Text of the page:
When going into business together, many entrepreneurs may not realise the legal implications of forming a partnership. Even if the partnership is not formally registered, by virtue of doing business together, the Partnership Act automatically applies. It is therefore important to decide upon the best type of partnership or company to form and register with your partner. Here, we take a look at limited liability partnerships to help you make the best choice for your business.
A limited liability partnership vs a traditional partnership
In terms of tax liability, profit distribution, and internal management, a limited liability partnership (LLP) has the same structure as a traditional partnership. The core difference between them lies in the partners’ financial accountability.
In a traditional partnership, the partners are fully liable for all of the business’s debts; in an LLP, on the other hand, the partners are not liable for the business’s debts, only the capital they initially invested into the business.
The LLP agreement outlines each partner’s specific duties, responsibilities, and liabilities, as well as details for the allocation of profits, terms for the removal or addition of partners, and terms of dismissal. It is therefore usually a more attractive option for people going into business together than a traditional partnership.
Forming an LLP
To register an LLP, you will need at least two members; to register on your own, you will need a second dormant company to serve as the second member. You will also need a unique LLP name, a registered office address, and a statement of compliance. Forming an LLP also requires two ‘designated members’ in addition to the partners; their role is to perform additional administrative and managerial duties on behalf of the LLP and other members.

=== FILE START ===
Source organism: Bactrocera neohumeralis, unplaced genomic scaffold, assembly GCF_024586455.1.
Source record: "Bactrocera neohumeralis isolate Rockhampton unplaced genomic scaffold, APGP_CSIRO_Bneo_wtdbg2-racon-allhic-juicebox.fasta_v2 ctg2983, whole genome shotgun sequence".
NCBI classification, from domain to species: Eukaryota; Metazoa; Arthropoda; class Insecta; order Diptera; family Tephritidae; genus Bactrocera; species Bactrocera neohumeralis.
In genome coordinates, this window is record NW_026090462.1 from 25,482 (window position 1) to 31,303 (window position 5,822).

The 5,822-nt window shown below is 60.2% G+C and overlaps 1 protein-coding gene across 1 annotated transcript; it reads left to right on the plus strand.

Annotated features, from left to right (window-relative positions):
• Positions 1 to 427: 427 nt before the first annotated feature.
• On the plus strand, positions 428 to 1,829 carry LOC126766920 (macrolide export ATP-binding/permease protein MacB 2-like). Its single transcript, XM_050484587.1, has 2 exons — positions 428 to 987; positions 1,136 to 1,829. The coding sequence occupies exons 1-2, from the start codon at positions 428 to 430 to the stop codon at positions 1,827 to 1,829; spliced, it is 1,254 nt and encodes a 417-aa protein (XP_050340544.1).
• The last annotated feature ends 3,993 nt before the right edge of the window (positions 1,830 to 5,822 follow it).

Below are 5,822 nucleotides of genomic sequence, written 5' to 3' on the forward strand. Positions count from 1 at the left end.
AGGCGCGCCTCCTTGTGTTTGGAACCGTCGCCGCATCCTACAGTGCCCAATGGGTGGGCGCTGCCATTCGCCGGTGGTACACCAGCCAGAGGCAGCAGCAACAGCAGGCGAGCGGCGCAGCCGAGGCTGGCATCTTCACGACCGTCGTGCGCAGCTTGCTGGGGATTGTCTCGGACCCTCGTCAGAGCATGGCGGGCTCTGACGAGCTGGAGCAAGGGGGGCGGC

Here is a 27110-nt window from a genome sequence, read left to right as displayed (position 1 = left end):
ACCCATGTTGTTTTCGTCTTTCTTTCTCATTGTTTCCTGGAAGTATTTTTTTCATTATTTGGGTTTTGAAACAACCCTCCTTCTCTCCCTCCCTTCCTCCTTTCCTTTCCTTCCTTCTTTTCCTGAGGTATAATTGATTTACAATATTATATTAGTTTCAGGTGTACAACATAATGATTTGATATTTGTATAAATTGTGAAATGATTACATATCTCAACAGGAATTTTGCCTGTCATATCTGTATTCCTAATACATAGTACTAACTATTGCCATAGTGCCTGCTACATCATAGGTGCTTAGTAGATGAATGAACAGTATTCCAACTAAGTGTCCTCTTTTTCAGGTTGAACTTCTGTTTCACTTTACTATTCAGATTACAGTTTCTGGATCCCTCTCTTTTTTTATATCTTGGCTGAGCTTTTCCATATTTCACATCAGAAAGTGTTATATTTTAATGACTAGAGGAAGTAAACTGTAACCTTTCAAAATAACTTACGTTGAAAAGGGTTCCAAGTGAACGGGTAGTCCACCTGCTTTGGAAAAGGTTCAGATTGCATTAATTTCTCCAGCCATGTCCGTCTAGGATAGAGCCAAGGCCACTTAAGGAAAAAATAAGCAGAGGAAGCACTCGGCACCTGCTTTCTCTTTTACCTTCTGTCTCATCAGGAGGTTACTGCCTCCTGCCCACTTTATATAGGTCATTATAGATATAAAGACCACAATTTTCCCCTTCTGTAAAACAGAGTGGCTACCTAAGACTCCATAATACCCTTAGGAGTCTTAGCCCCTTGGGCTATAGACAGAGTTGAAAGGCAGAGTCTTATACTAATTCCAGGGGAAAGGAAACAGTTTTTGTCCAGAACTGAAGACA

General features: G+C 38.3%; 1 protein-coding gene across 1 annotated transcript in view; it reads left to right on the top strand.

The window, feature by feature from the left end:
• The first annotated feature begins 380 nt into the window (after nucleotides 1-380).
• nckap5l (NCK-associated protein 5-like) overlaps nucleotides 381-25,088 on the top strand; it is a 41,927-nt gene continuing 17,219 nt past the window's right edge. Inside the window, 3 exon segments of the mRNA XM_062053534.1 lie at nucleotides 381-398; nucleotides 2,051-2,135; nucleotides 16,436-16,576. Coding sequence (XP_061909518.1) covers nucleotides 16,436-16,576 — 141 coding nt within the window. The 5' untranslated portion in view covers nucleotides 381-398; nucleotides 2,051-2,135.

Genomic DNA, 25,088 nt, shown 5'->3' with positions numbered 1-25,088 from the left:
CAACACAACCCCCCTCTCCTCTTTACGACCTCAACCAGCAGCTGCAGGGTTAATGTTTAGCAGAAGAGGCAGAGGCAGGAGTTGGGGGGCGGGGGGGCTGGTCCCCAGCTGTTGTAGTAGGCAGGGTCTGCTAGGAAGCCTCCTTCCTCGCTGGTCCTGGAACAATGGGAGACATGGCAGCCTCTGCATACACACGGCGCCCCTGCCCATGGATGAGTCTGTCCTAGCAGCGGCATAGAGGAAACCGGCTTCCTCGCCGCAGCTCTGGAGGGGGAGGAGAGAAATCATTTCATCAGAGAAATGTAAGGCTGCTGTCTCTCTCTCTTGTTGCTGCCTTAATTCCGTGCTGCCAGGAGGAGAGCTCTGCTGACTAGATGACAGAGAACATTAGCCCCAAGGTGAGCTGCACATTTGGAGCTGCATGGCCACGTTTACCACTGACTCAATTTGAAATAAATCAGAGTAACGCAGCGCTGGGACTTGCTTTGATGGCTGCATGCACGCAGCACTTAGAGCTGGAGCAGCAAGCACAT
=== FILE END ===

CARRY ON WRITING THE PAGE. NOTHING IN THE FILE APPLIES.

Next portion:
Once you have all of the above factors, you can register your LLP online with Companies House by purchasing the 1st Formations’ LLP company formation package for £39.99. Once the package and any necessary address services have been purchased, simply complete the online application form and file it electronically with Companies House. The partnership will be incorporated within three working hours.
The advantages of an LLP
Less financial liability
LLPs can be hugely beneficial for certain businesses. Firstly, the reduced financial liability for partners is very attractive; partners cannot lose more than their initial investment if the company gets into financial difficulty or faces legal claims.
LLPs offer a great deal of flexibility when it comes to their internal structure, allowing partners to vary the structure as often or extensively as needed.
Lower tax bill
In terms of taxation, LLPs do not pay corporation tax or file Company Tax Returns. Partners are taxed as individuals and must file a personal self-assessment tax return annually, while the LLP must file a partnership self-assessment tax return. Partners must also pay National Insurance (NI) contributions in addition to paying income tax and filing their own tax returns. However, as they are considered self-employed, their NI contributions are much lower than for directors in a limited company. This in turn significantly lowers the LLP’s overall tax bill, and allows partners to take home the same net salary as directors, even when the business is earning less. (It should be noted that this does not apply to salaried LLP members who are considered employees for tax and NI purposes once certain conditions are met.)
Lastly, partners in an LLP are automatically able to run their business’s operations, unlike shareholders in a limited company, giving partners greater control.
Is an LLP right for you?
Deciding on the appropriate structure for your business will depend on various factors, ranging from the nature of the business to your preference for taking home profits. Seeking the advice of an experienced solicitor is therefore strongly recommended before registering your business as an LLP, limited company, or other entity.
For more information or for expert advice on business or personal legal issues, contact us online at Carter Bond Solicitors today or call us on 0 33 33 44 44 11.
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